This video is sponsored by Dibbly Create. Outbound links are part of affiliate programs where I’m compensated for any sale made through them. I appreciate your support and understanding.
Imagine writing your next book in months, weeks, or even days faster with one small technique. What if you could write ten times as fast using a very effective and proven strategy?
Before any of you pantsers tune out, I assure you this method won’t take away from your ability to write fluidly. Discovery writing is totally fine, and in fact, encouraged.
For you plotters, you’ll see how to cut down your planning and plotting time so you can write your next book. I don’t know about you, but I’ve got better things to do than spend the next month plotting my next book.
Rest assured, you’re in good hands because I’ve published over fifty nonfiction and fiction books over the past nine years with over twenty-nine book awards. So, I know a thing or two about writing efficiently while maintaining quality.
Pull up a chair, bookmark this video, and get ready to take some notes. Let’s get to it!
Table of Contents
Benefits of Outlining
Have you ever gone bowling before? If so, have you noticed how some kids or older adults use bumpers? As you can imagine, people put up bumpers to make bowling easier for young children or inexperienced bowlers to knock down the pins. The bumpers prevent the ball from going into the gutters, ensuring that the ball stays on the lane and increases the chances of hitting the pins.
Much like the bumpers in bowling, a roadmap functions in the same way. We use maps to navigate from point A to point B with as little friction as possible. Not sure about you, but the less time I can spend in the car, the better. Yes, everyone should embrace the journey, but they shouldn’t have to suffer by placing themselves into grid locked traffic or pothole-covered back roads.
When I first started in this business a decade ago, I was a pantser—for those of you not in the know, it’s an author who “writes by the seat of their pants.” You’ll often hear pantsers called discovery writers too. My first book took one year to write because I simply sat down and just wrote what came off the top of my head.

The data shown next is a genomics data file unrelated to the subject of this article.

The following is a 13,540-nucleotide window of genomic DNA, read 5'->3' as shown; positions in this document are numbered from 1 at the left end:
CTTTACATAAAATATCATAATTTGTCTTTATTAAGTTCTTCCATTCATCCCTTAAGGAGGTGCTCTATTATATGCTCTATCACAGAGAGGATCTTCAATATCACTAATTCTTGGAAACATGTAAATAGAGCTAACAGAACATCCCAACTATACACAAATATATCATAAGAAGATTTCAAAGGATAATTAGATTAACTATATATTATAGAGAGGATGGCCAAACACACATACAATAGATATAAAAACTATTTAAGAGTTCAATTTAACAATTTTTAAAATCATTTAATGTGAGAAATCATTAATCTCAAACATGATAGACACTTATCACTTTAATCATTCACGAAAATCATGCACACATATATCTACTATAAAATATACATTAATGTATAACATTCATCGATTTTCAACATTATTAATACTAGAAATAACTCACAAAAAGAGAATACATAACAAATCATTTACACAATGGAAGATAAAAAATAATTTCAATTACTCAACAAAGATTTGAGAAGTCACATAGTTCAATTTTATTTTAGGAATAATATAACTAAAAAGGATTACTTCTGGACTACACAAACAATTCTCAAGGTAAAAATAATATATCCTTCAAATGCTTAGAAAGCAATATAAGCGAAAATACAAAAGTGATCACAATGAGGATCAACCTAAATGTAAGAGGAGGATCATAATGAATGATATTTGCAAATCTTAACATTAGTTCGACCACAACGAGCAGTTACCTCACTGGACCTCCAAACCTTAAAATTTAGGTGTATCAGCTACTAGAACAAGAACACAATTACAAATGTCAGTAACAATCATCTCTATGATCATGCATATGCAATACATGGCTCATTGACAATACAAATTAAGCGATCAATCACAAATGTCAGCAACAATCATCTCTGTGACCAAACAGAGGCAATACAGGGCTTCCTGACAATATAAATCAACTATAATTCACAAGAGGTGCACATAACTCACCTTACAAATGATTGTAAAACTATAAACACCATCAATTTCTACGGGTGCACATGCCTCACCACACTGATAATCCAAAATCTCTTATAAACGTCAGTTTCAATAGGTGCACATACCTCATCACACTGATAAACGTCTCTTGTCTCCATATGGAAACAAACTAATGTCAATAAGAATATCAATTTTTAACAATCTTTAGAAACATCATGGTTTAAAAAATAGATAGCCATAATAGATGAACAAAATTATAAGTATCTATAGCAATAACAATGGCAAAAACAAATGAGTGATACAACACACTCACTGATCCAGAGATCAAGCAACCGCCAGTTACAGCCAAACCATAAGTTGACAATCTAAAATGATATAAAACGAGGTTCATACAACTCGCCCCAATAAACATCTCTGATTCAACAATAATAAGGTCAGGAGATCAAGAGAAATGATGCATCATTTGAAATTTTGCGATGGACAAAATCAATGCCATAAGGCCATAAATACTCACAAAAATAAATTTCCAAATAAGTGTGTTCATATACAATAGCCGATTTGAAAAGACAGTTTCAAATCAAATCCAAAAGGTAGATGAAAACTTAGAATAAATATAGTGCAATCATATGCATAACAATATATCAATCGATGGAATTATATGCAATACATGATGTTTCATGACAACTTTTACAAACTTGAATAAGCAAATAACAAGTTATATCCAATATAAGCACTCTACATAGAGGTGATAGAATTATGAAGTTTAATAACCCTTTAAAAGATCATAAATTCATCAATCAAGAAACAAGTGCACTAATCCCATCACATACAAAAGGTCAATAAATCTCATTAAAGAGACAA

Looking back, the biggest problem was I spent a lot of time churning out a manuscript that was riddled with issues, redundancies, and clear key points. This even applies to the first fiction books I ghostwrote from 2015 to 2016. I just had a rough idea of what I wanted and where I should go.
I guess it’s no surprise my fiction books came out like ramblings of a madman and my nonfiction books read like verbal diarrhea. Yeah, I know. That’s gross. And the worst part about it, I put myself through needless suffering in long hours of writing without purpose. Or staring at a screen wondering, “What the hell do I write next?”
You shouldn’t consider an outline as rigid as bowling bumpers. If for some reason, you throw your ball into another lane, you can easily course correct your future turns and get your book back on track. Much like a roadmap, you have the flexibility to choose multiple paths, so don’t feel you have to stick to the plan.
Then again, it all depends on the weight you put in your outline. Discover writers don’t have to take it too seriously, whereas plotters can thrive within the structure of an outline.
Bottom line: Using an outline helps identify gaps and inconsistencies in your story or manuscript, ensuring a smoother writing process.
Killing Writer’s Block & Saving Time
Get to the point! I hear you and I get it. But if you don’t understand the purpose and value of an outline, you won’t even listen to my advice, anyway. Stick with me for another couple hundred words and you’ll then get why I’m hard-selling you on outlining. If you’re already sold, then it’ll only strengthen your resolve.
Most contractors rely on a blueprint—a detailed map that guides the construction of a house, specifying the layout of rooms, as well as the installation of pipes and wires. Housing permits and legalities aside, experienced contractors can and sometimes do deviate from the original plan. The primary infrastructure, such as the foundation or the framework, typically remains intact while experienced contractors can and sometimes alter the other smaller elements.